Our future is in cities: Add your voice and help shape a new urban agenda

25 Jul 2016 by By Joseph D’Cruz, Urbanization Global Task Team Lead, UNDP

Our future is in citiesMost young people in Mongolia will grow up in cities such as Ulaanbaatar. Photo: Joseph D'Cruz
I first visited Mongolia in 2005. Like most people, I pictured it as a country of nomadic horse riders herding livestock across the vast steppes. I was surprised to learn that almost three-quarters of Mongolians now live in cities and towns - with more than half the population in the capital Ulaanbaatar alone. In 1960, only 35 percent of Mongolians were urban, but that proportion has doubled in the last half-century. A similar transformation is happening in developing countries all around the world. Millions of rural dwellers are migrating to cities and towns, drawn by the prospect of better lives - or driven by poverty, conflict and natural disasters. Cities and towns are growing fast, swallowing surrounding countryside and transforming nearby villages into suburbs. This process is called urbanization, and it is one of the biggest stories in development today. … Read more

The challenge: How can international co-operation help to put sustainable development at the core of business models?

18 Jul 2016 by Amina J. Mohammed, Minister of Environment, Federal Republic of Nigeria and former Special Advisor to the UN Secretary-General on Post-2015 Development Planning

Role of the private sector in Agenda 2030By helping to create decent jobs and build resilient infrastructure, the private sector can be a key partner in achieving the Sustainable Development Goals. UNDP photo
The private sector has always been an essential actor in development, credited with fostering wealth, innovation and jobs – and many a time blamed for negative externalities. So in this new era, what is different about the role and the responsibilities of the private sector in achieving the Sustainable Development Goals (SDGs)? It is different because sustainable development cannot be achieved without the active involvement of responsible businesses. The private sector will be essential in creating sustainable, productive and decent employment, economic prosperity, resilient infrastructure that underpins sustainable development, and innovations that create green growth and opportunities for all, especially the poor. … Read more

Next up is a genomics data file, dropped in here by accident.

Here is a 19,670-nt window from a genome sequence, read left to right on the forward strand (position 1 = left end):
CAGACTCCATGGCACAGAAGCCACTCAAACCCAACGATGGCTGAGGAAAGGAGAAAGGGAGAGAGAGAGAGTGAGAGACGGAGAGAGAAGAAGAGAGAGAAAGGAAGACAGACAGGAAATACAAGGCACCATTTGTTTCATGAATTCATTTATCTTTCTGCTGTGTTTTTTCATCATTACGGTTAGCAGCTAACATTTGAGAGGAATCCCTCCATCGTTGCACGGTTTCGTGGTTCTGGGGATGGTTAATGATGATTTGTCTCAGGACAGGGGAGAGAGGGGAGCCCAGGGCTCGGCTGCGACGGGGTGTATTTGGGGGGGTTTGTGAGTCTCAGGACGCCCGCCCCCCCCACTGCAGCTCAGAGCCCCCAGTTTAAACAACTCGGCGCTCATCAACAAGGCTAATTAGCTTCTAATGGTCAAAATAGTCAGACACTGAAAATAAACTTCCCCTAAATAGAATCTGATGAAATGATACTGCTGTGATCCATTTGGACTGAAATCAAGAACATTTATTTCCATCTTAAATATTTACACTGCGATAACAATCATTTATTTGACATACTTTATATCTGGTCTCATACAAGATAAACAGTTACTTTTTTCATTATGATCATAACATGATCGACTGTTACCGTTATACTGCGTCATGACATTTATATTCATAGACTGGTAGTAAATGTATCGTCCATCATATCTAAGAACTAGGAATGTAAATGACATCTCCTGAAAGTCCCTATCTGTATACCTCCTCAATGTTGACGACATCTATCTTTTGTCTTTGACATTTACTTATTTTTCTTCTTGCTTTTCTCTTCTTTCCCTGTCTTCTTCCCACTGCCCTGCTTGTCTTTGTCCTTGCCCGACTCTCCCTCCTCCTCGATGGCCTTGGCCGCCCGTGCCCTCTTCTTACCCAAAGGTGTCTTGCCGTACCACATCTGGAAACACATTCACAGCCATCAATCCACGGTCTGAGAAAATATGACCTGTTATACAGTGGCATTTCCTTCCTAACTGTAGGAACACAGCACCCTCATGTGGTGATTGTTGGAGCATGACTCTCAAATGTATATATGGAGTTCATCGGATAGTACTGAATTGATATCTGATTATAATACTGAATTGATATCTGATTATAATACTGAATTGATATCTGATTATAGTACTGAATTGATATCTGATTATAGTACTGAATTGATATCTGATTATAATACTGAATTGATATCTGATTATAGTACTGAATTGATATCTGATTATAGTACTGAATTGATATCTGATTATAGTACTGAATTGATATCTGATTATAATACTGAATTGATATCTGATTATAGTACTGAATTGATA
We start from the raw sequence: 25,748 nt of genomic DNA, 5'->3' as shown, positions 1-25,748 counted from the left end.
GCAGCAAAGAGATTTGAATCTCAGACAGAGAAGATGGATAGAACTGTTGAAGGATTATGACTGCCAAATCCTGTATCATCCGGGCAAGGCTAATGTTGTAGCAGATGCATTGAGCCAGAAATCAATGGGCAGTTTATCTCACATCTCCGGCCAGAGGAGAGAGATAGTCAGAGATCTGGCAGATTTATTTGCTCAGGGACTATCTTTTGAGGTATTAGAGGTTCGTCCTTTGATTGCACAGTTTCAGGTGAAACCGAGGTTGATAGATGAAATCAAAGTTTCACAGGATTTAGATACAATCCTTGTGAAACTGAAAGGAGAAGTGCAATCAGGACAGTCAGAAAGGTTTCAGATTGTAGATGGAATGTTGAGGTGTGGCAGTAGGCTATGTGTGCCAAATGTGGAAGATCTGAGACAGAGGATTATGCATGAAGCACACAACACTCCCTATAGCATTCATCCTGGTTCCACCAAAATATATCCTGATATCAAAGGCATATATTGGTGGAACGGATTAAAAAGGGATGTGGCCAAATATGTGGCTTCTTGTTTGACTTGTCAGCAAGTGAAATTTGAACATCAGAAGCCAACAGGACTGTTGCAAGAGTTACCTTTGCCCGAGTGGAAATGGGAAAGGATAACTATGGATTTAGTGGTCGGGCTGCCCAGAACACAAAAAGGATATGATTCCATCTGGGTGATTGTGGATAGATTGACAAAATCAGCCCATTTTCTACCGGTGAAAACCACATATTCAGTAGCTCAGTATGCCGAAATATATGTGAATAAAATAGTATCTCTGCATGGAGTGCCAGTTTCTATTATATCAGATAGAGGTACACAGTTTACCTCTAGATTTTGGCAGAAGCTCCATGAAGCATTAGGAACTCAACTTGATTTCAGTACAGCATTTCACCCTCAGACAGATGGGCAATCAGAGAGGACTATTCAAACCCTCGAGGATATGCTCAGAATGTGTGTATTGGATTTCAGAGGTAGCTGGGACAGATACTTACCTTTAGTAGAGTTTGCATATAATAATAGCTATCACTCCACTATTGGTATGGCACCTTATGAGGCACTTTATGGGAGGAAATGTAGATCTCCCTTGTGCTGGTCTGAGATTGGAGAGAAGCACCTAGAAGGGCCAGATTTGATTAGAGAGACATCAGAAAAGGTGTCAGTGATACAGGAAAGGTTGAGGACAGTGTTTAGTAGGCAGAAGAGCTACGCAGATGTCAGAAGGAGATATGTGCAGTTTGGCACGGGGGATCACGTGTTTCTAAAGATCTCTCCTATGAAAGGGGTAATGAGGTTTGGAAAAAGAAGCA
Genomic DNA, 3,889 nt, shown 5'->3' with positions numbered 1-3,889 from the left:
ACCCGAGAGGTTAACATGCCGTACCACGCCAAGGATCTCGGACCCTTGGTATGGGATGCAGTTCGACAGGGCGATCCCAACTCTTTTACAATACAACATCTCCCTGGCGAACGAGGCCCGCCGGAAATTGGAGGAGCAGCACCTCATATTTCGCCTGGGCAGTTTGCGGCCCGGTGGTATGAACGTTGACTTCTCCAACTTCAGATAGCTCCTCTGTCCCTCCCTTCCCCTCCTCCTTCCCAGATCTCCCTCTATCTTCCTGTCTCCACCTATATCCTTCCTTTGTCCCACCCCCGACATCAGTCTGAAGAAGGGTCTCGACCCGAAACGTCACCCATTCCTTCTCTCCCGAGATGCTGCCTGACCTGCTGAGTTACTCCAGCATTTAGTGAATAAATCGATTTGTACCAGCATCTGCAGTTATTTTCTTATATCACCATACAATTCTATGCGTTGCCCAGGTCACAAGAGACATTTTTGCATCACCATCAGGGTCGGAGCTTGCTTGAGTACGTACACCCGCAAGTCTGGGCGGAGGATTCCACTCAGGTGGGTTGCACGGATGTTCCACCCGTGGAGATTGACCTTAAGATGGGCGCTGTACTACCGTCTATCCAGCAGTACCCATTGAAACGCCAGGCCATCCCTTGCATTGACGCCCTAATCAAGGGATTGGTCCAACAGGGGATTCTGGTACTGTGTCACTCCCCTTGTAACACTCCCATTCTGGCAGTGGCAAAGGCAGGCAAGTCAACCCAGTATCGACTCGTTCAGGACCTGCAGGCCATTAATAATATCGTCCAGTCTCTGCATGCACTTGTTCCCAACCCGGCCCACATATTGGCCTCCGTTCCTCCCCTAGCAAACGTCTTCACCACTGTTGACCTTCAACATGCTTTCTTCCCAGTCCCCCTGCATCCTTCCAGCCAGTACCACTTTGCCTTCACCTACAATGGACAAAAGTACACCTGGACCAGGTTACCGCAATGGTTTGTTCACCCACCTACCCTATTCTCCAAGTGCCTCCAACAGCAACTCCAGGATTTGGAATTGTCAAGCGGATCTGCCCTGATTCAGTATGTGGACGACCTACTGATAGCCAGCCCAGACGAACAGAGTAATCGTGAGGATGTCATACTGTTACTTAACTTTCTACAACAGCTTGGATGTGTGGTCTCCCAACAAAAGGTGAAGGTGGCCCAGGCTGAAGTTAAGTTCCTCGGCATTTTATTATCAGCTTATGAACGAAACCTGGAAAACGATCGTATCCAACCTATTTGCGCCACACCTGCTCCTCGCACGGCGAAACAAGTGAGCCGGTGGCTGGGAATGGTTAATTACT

Opportunity in tragedy: A reflection on the Ecuador earthquake

14 Jul 2016 by Jeannette Fernandez Castro, Recovery Specialist, Climate Change and Disaster Risk Reduction Team, UNDP

Opportunity in tragedyFor all its devastating impacts, the recent earthquake could open up opportunities for Ecuador's most vulnerable communities. Photo: Jeannette Fernandez Castro
I took this picture in Muisne, one of the most beautiful towns in Ecuador, my home country. Muisne is in the Province of Esmeraldas, in the northwest of the country and is, I feel, home to our best soccer players, the best “marimba” music, the best dancers and the best seafood. For all of its promise, however, the region is challenged by poverty and is exposed to natural hazards, vulnerabilities that hold back social and economic growth. This vulnerability was evident in April 2016 when a magnitude 7.8 earthquake hit this province as well as five others. … Read more

We need more women in politics - Here’s how to make quotas work

11 Jul 2016 by Tanja Hollstein, Electoral Specialist, UNDP Moldova and Victoria Ignat, Project Manager for Women in Politics, UNDP Moldova

More than 600 women attended UNDP-supported policy forums to urge Moldovan MPs to adopt the 40 percent quota for the least represented gender. Photo: UN Moldova
The low representation of women in politics remains one of the most obvious obstacles preventing us from achieving gender equality in the world. In the Republic of Moldova, a medium income country in Eastern Europe that ranks 50th in the most recent Gender Inequality Index, we want to increase the pace of change and ensure that more women are getting involved in elections as candidates, voters, and electoral staff. In a context where gender inequality is constantly dismissed as a non-issue, we had to have data to back up our claims and push for change. So we partnered with the Moldovan Central Electoral Commission and developed the first-ever national set of statistics related to the participation of women and men in elections. … Read more

Peacebuilding through parliaments

07 Jul 2016 by Nika Saeedi, Policy Specialist, Gender, Political Processes, Peacebuilding, Bureau for Policy and Programme Support (BPPS), UNDP

 Enthusiastic women parliamentarian candidates in Indonesia. Photo: UNDP
We look to our parliaments to represent us, adopt laws that protect our fundamental rights and freedoms, and distribute resources to those in need. In such ways, parliaments are uniquely positioned to promote gender equality and women’s empowerment. So why is it that they are so often absent from discussions surrounding the women, peace and security (WPS) agenda and its implementation? The adoption of the United Nations Security Council Resolution (UNSCR) 1325 in 2000 acknowledged the inordinate impact war has on women, and the pivotal role women play in development, peace and security. Recent resolutions stressed the need for including women in peace talks, to prevent violent extremism and foster post-conflict reconstruction. We have learned that the probability of peace agreements lasting at least two years increases by 20 percent when women participate in the process. The 2015 Sustainable Development Goals recognize the links between gender equality, strong institutions, peace and security. … Read more